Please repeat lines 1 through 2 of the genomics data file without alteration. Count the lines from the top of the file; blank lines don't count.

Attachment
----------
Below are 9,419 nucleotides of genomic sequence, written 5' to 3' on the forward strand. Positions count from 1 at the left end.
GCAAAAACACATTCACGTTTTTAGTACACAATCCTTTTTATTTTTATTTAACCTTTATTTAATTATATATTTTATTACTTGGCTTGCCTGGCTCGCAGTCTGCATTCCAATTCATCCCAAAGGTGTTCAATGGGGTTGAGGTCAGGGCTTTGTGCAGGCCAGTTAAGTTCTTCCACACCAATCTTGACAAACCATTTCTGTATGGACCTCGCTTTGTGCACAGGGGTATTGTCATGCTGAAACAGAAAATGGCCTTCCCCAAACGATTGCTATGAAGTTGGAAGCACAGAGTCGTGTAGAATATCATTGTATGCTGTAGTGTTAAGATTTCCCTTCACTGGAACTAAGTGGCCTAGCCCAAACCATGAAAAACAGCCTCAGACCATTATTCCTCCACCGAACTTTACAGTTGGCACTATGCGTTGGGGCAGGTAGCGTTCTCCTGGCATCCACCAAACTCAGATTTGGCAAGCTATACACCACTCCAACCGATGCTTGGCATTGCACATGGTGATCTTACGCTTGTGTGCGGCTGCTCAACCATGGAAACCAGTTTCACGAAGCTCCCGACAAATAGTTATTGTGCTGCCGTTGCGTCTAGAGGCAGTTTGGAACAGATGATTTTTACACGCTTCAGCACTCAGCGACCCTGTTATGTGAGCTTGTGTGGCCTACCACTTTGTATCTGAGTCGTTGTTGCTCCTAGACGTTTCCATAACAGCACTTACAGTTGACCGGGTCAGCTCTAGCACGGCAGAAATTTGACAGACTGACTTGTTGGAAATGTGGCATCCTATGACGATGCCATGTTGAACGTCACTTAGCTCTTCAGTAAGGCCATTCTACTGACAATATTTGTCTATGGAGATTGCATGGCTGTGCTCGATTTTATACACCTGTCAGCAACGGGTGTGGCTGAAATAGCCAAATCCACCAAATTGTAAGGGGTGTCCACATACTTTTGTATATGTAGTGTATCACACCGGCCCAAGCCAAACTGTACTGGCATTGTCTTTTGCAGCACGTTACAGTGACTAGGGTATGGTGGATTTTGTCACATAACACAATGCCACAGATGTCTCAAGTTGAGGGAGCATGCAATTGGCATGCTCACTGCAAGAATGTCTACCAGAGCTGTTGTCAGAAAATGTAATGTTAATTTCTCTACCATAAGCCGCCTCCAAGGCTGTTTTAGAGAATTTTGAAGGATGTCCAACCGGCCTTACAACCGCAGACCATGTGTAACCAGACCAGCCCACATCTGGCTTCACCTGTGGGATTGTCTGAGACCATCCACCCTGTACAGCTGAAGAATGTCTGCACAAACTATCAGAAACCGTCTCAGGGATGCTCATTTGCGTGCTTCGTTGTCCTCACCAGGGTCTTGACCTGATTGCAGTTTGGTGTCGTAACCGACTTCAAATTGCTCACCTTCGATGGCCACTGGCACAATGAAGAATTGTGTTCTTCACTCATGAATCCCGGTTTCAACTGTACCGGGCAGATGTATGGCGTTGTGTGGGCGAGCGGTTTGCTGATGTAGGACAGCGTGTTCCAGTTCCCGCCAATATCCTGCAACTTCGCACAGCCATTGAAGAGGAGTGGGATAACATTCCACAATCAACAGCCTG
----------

Below are 9,419 nucleotides of genomic sequence, written 5' to 3' on the forward strand. Positions count from 1 at the left end.
GCAAAAACACATTCACGTTTTTAGTACACAATCCTTTTTATTTTTATTTAACCTTTATTTAATTATATATTTTATTACTTGGCTTGCCTGGCTCGCAGTCTGCATTCCAATTCATCCCAAAGGTGTTCAATGGGGTTGAGGTCAGGGCTTTGTGCAGGCCAGTTAAGTTCTTCCACACCAATCTTGACAAACCATTTCTGTATGGACCTCGCTTTGTGCACAGGGGTATTGTCATGCTGAAACAGAAAATGGCCTTCCCCAAACGATTGCTATGAAGTTGGAAGCACAGAGTCGTGTAGAATATCATTGTATGCTGTAGTGTTAAGATTTCCCTTCACTGGAACTAAGTGGCCTAGCCCAAACCATGAAAAACAGCCTCAGACCATTATTCCTCCACCGAACTTTACAGTTGGCACTATGCGTTGGGGCAGGTAGCGTTCTCCTGGCATCCACCAAACTCAGATTTGGCAAGCTATACACCACTCCAACCGATGCTTGGCATTGCACATGGTGATCTTACGCTTGTGTGCGGCTGCTCAACCATGGAAACCAGTTTCACGAAGCTCCCGACAAATAGTTATTGTGCTGCCGTTGCGTCTAGAGGCAGTTTGGAACAGATGATTTTTACACGCTTCAGCACTCAGCGACCCTGTTATGTGAGCTTGTGTGGCCTACCACTTTGTATCTGAGTCGTTGTTGCTCCTAGACGTTTCCATAACAGCACTTACAGTTGACCGGGTCAGCTCTAGCACGGCAGAAATTTGACAGACTGACTTGTTGGAAATGTGGCATCCTATGACGATGCCATGTTGAACGTCACTTAGCTCTTCAGTAAGGCCATTCTACTGACAATATTTGTCTATGGAGATTGCATGGCTGTGCTCGATTTTATACACCTGTCAGCAACGGGTGTGGCTGAAATAGCCAAATCCACCAAATTGTAAGGGGTGTCCACATACTTTTGTATATGTAGTGTATCACACCGGCCCAAGCCAAACTGTACTGGCATTGTCTTTTGCAGCACGTTACAGTGACTAGGGTATGGTGGATTTTGTCACATAACACAATGCCACAGATGTCTCAAGTTGAGGGAGCATGCAATTGGCATGCTCACTGCAAGAATGTCTACCAGAGCTGTTGTCAGAAAATGTAATGTTAATTTCTCTACCATAAGCCGCCTCCAAGGCTGTTTTAGAGAATTTTGAAGGATGTCCAACCGGCCTTACAACCGCAGACCATGTGTAACCAGACCAGCCCACATCTGGCTTCACCTGTGGGATTGTCTGAGACCATCCACCCTGTACAGCTGAAGAATGTCTGCACAAACTATCAGAAACCGTCTCAGGGATGCTCATTTGCGTGCTTCGTTGTCCTCACCAGGGTCTTGACCTGATTGCAGTTTGGTGTCGTAACCGACTTCAAATTGCTCACCTTCGATGGCCACTGGCACAATGAAGAATTGTGTTCTTCACTCATGAATCCCGGTTTCAACTGTACCGGGCAGATGTATGGCGTTGTGTGGGCGAGCGGTTTGCTGATGTAGGACAGCGTGTTCCAGTTCCCGCCAATATCCTGCAACTTCGCACAGCCATTGAAGAGGAGTGGGATAACATTCCACAATCAACAGCCTG